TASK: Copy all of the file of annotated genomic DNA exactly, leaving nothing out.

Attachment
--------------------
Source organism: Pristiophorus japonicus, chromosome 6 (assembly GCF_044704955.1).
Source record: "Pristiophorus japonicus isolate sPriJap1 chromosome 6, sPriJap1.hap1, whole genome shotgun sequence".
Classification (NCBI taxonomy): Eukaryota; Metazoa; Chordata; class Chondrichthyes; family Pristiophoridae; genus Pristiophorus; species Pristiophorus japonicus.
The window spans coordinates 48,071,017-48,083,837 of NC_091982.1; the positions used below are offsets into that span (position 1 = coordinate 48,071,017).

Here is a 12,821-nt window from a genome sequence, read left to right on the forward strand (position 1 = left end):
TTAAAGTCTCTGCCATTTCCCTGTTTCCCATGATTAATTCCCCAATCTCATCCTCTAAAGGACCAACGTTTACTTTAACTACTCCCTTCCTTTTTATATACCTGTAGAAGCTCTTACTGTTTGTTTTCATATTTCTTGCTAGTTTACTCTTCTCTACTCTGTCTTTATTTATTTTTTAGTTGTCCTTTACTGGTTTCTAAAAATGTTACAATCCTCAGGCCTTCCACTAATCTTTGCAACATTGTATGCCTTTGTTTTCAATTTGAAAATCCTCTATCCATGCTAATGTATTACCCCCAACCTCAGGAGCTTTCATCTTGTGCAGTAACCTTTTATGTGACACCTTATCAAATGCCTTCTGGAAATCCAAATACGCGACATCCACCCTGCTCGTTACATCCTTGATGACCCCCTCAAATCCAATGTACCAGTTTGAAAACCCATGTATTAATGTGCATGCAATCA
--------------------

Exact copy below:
Source organism: Pristiophorus japonicus, chromosome 6 (assembly GCF_044704955.1).
Source record: "Pristiophorus japonicus isolate sPriJap1 chromosome 6, sPriJap1.hap1, whole genome shotgun sequence".
Classification (NCBI taxonomy): Eukaryota; Metazoa; Chordata; class Chondrichthyes; family Pristiophoridae; genus Pristiophorus; species Pristiophorus japonicus.
The window spans coordinates 48,071,017-48,083,837 of NC_091982.1; the positions used below are offsets into that span (position 1 = coordinate 48,071,017).

Here is a 12,821-nt window from a genome sequence, read left to right on the forward strand (position 1 = left end):
TTAAAGTCTCTGCCATTTCCCTGTTTCCCATGATTAATTCCCCAATCTCATCCTCTAAAGGACCAACGTTTACTTTAACTACTCCCTTCCTTTTTATATACCTGTAGAAGCTCTTACTGTTTGTTTTCATATTTCTTGCTAGTTTACTCTTCTCTACTCTGTCTTTATTTATTTTTTAGTTGTCCTTTACTGGTTTCTAAAAATGTTACAATCCTCAGGCCTTCCACTAATCTTTGCAACATTGTATGCCTTTGTTTTCAATTTGAAAATCCTCTATCCATGCTAATGTATTACCCCCAACCTCAGGAGCTTTCATCTTGTGCAGTAACCTTTTATGTGACACCTTATCAAATGCCTTCTGGAAATCCAAATACGCGACATCCACCCTGCTCGTTACATCCTTGATGACCCCCTCAAATCCAATGTACCAGTTTGAAAACCCATGTATTAATGTGCATGCAATCA